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Old 4 Weeks Ago
ripe's Avatar
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Question Tree of packages.

Hi,
In the tree of packages port, e.g. https://ftp.fr.openbsd.org/pub/OpenB...ackages/amd64/, there is some packages 0ad to Xonotic and then a2pc to zzuf. Anyone knwo why the first packages are not with the others ?

0ad is a opensource game like Freeciv.

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Old 4 Weeks Ago
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You mean sort order? Numbers, then Capitals then small letters. Least that is what I always assumed.
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Old 4 Weeks Ago
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Yes, it's as roddierod said. I just wanted to add a small reminder that file systems on *BSD (and in general most FS on other - non-Microsoft - systems) are case sensitive, so you can easily have both ImageMagick and imagemagick in the same directory. And these will not be listed sequentially. You'll have the imagemagick in the list that comes after the last [A-Z]... file.
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Ah ok thanks you!
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Old 4 Weeks Ago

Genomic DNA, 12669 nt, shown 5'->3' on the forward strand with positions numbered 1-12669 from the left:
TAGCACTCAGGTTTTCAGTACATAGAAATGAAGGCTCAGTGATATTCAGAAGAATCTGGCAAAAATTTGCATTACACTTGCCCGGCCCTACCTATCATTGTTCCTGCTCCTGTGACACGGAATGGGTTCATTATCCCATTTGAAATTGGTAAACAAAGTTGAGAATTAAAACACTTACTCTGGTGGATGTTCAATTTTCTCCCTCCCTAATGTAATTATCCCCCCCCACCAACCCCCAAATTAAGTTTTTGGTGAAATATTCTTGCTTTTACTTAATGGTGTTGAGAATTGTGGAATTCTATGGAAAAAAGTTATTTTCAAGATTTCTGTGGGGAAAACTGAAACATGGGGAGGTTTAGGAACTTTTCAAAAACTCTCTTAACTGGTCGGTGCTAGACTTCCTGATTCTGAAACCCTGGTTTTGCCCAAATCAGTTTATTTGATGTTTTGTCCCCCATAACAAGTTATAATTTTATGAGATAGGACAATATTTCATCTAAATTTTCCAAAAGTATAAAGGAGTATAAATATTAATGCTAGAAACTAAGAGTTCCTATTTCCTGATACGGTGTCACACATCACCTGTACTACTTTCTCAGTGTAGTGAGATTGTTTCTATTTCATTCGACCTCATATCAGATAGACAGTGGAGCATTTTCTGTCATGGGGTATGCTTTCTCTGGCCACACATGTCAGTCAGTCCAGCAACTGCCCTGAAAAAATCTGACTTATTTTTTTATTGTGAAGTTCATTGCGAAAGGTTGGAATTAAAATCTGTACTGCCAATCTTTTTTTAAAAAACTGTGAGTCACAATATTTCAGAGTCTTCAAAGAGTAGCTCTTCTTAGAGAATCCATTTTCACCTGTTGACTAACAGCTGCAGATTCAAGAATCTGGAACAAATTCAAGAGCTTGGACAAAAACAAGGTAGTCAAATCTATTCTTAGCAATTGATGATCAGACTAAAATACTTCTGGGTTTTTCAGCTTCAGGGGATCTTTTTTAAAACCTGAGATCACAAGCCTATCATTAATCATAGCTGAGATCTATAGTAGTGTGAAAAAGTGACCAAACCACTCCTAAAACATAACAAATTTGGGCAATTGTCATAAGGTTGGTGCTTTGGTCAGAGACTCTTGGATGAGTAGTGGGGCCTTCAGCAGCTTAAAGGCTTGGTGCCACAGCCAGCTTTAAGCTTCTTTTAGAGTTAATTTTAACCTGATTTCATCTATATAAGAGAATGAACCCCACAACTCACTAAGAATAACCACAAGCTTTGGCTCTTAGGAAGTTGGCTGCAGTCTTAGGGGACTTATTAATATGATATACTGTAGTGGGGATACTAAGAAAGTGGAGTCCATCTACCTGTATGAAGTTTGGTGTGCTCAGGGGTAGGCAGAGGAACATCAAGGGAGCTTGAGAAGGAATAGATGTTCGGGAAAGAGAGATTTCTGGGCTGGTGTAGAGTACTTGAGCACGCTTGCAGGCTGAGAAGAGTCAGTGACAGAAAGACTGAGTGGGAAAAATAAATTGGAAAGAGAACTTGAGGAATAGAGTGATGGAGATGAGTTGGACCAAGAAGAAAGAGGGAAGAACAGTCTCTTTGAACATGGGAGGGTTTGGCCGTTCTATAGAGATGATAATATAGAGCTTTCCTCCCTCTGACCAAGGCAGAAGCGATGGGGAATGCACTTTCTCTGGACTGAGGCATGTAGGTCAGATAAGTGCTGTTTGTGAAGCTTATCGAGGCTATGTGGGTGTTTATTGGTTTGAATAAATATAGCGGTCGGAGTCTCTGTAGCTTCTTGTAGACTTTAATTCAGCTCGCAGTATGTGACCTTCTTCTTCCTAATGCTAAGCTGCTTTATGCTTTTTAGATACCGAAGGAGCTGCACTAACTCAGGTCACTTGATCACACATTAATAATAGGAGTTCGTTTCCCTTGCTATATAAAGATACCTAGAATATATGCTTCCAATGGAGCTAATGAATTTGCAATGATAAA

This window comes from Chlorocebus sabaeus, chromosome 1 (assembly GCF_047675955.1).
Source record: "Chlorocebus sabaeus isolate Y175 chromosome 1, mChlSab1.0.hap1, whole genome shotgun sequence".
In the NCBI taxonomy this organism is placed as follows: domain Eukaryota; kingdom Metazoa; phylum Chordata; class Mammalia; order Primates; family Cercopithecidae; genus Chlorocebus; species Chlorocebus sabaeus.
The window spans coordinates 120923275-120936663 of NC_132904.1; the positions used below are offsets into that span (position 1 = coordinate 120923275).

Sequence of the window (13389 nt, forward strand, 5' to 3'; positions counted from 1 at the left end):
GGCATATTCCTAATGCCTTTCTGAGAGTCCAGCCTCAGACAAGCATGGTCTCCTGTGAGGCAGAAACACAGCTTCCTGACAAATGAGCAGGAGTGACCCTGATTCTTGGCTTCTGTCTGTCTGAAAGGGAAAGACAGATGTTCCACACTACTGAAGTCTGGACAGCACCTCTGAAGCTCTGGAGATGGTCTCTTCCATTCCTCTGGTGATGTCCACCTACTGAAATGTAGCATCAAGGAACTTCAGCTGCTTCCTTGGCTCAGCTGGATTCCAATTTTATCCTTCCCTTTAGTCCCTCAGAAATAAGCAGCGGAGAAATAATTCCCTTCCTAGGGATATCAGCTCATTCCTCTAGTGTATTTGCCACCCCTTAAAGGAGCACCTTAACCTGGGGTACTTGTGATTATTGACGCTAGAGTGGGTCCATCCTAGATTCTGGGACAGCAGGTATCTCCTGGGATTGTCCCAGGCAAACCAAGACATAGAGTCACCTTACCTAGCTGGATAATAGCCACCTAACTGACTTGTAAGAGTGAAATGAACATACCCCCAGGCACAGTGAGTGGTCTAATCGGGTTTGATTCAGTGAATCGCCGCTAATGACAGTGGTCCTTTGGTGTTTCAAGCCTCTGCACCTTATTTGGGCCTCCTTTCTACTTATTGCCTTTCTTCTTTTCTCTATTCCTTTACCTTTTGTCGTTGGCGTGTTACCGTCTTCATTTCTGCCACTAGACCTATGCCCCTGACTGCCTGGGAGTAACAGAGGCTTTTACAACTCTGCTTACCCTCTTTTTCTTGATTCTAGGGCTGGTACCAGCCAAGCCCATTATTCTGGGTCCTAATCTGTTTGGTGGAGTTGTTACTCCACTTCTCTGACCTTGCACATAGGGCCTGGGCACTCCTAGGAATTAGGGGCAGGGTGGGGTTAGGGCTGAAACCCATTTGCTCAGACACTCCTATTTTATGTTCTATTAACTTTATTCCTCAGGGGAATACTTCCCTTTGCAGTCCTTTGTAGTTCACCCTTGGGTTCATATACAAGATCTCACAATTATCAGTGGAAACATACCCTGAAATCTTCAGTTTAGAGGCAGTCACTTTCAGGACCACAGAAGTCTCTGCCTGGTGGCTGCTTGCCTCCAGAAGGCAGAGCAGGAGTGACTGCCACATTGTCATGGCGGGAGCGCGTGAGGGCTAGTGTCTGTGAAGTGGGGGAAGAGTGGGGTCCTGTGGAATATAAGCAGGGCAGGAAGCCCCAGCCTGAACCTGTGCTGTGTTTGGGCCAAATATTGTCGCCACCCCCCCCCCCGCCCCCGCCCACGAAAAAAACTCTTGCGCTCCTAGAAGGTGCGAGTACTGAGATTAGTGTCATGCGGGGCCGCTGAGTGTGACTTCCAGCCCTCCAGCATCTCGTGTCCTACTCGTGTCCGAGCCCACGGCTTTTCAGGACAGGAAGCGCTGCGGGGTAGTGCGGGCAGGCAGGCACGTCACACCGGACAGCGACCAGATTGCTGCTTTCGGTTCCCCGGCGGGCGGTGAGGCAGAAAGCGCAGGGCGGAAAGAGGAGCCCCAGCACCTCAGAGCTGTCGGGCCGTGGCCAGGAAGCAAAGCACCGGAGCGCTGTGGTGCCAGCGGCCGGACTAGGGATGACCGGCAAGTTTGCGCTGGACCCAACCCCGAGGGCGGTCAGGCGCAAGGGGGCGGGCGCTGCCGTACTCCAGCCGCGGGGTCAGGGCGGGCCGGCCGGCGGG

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Ideally, ports would all be lowercase or begin with a numeral. But in practice, as you can see, there are some exceptions.
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I did not notice the sort with Capitals and then small letters, thanks to roddierod and Beastie I understand why the tree is like that.
Exceptions are often everywhere ahah! That life hihi
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BTW, you'll get the same result on your own system using ls, because what servers do when you request a directory listing online is essentially the same as what happens on your local machine. The output is just neatly dressed in HTML/CSS using a templating engine. That's all.

ls -l /usr/local/etc should give you a similar mix of [a-z] and [A-Z].
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Yes I check
Code:
ls -l /usr/ports/
and it done the same sort.
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Old 4 Weeks Ago
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On Linux systems (and I thought, on OpenBSD), the sort or collation in ls(1) is dependant on the value of the LC_COLLATE locale setting. For example in Linux doing:

Quote:
LC_COLLATE=en_GB.UTF-8 ls
results in ls producing output with 'a' alongside 'A' in the sorted output. Normally LC_COLLATE is set to C (or POSIX) to produce the caps first output.

I tried the same on OpenBSD but it didn't make a difference to the sort order, so I suspect this is not (yet?) supported on OpenBSD.
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Quote:
I tried the same on OpenBSD but it didn't make a difference to the sort order, so I suspect this is not (yet?) supported on OpenBSD.
The setlocale(3) manpage has the answer:
Quote: